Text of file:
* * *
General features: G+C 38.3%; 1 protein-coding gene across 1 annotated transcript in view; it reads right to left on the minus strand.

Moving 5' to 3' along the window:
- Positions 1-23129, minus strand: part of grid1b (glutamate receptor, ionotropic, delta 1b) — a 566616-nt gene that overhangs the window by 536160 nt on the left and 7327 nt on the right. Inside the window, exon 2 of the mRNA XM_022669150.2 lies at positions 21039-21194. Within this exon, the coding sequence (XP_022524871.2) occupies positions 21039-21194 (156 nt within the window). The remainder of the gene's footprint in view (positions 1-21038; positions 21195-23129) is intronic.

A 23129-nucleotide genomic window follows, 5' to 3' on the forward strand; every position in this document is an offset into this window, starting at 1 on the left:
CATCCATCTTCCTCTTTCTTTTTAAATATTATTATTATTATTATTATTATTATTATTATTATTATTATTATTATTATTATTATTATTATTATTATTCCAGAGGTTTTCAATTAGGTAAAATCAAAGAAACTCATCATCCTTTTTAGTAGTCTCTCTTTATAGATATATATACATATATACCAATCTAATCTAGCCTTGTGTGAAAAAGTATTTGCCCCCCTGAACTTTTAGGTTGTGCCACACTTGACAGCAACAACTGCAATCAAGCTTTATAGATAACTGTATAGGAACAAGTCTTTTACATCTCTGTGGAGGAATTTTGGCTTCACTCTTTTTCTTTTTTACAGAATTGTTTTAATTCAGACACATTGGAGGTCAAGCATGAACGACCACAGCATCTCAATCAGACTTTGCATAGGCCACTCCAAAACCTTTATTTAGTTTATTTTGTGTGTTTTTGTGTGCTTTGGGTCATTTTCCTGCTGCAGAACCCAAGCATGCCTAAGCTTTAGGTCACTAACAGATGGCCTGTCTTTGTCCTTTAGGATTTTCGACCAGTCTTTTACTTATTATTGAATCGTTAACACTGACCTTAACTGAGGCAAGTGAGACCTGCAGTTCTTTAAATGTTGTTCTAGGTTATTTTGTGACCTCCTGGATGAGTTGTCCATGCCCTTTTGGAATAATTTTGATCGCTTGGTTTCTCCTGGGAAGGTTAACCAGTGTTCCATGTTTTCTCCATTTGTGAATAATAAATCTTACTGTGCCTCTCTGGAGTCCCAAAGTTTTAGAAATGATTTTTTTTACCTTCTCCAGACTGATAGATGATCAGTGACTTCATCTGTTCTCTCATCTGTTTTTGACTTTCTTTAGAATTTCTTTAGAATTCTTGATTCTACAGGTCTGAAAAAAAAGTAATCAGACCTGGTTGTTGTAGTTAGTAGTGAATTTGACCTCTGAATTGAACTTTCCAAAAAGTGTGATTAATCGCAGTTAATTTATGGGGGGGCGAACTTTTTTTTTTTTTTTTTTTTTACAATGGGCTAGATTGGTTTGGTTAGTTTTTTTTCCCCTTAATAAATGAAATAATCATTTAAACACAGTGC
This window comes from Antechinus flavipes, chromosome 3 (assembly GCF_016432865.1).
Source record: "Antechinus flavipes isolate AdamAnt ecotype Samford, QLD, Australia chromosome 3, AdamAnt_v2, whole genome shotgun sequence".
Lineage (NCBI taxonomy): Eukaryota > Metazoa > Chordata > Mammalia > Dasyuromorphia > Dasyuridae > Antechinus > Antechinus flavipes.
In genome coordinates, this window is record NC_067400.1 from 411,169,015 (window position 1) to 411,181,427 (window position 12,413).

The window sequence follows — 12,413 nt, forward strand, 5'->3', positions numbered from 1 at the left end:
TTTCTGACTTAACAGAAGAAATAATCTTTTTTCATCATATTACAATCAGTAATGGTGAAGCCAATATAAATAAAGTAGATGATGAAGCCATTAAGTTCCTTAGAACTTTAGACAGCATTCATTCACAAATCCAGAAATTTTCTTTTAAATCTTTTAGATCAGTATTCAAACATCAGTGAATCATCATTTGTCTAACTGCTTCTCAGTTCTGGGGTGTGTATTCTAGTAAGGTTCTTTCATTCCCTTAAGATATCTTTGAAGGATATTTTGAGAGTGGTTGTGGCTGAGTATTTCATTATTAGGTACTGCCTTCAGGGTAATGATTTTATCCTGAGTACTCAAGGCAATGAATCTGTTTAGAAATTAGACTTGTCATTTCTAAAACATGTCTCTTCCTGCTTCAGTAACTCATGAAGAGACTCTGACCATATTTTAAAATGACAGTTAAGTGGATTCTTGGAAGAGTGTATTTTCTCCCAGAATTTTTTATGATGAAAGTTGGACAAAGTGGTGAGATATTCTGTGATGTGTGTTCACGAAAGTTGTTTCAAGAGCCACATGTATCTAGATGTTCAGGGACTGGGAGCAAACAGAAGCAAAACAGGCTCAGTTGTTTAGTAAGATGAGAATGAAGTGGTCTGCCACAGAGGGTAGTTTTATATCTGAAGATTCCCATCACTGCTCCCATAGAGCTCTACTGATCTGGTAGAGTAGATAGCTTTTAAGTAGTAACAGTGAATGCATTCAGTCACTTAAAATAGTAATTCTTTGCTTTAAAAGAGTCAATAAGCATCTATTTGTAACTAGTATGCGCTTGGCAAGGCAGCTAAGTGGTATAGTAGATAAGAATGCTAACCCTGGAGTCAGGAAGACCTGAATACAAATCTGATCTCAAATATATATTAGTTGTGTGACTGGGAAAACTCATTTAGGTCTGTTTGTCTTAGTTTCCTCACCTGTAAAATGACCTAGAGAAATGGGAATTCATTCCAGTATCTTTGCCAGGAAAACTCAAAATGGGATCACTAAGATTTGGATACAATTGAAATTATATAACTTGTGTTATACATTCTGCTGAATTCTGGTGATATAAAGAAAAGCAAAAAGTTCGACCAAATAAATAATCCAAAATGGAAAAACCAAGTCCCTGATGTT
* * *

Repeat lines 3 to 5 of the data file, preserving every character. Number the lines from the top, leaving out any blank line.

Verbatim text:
- Positions 1-23129, minus strand: part of grid1b (glutamate receptor, ionotropic, delta 1b) — a 566616-nt gene that overhangs the window by 536160 nt on the left and 7327 nt on the right. Inside the window, exon 2 of the mRNA XM_022669150.2 lies at positions 21039-21194. Within this exon, the coding sequence (XP_022524871.2) occupies positions 21039-21194 (156 nt within the window). The remainder of the gene's footprint in view (positions 1-21038; positions 21195-23129) is intronic.

A 23129-nucleotide genomic window follows, 5' to 3' on the forward strand; every position in this document is an offset into this window, starting at 1 on the left:
CATCCATCTTCCTCTTTCTTTTTAAATATTATTATTATTATTATTATTATTATTATTATTATTATTATTATTATTATTATTATTATTATTATTATTCCAGAGGTTTTCAATTAGGTAAAATCAAAGAAACTCATCATCCTTTTTAGTAGTCTCTCTTTATAGATATATATACATATATACCAATCTAATCTAGCCTTGTGTGAAAAAGTATTTGCCCCCCTGAACTTTTAGGTTGTGCCACACTTGACAGCAACAACTGCAATCAAGCTTTATAGATAACTGTATAGGAACAAGTCTTTTACATCTCTGTGGAGGAATTTTGGCTTCACTCTTTTTCTTTTTTACAGAATTGTTTTAATTCAGACACATTGGAGGTCAAGCATGAACGACCACAGCATCTCAATCAGACTTTGCATAGGCCACTCCAAAACCTTTATTTAGTTTATTTTGTGTGTTTTTGTGTGCTTTGGGTCATTTTCCTGCTGCAGAACCCAAGCATGCCTAAGCTTTAGGTCACTAACAGATGGCCTGTCTTTGTCCTTTAGGATTTTCGACCAGTCTTTTACTTATTATTGAATCGTTAACACTGACCTTAACTGAGGCAAGTGAGACCTGCAGTTCTTTAAATGTTGTTCTAGGTTATTTTGTGACCTCCTGGATGAGTTGTCCATGCCCTTTTGGAATAATTTTGATCGCTTGGTTTCTCCTGGGAAGGTTAACCAGTGTTCCATGTTTTCTCCATTTGTGAATAATAAATCTTACTGTGCCTCTCTGGAGTCCCAAAGTTTTAGAAATGATTTTTTTTACCTTCTCCAGACTGATAGATGATCAGTGACTTCATCTGTTCTCTCATCTGTTTTTGACTTTCTTTAGAATTTCTTTAGAATTCTTGATTCTACAGGTCTGAAAAAAAAGTAATCAGACCTGGTTGTTGTAGTTAGTAGTGAATTTGACCTCTGAATTGAACTTTCCAAAAAGTGTGATTAATCGCAGTTAATTTATGGGGGGGCGAACTTTTTTTTTTTTTTTTTTTTTACAATGGGCTAGATTGGTTTGGTTAGTTTTTTTTCCCCTTAATAAATGAAATAATCATTTAAACACAGTGC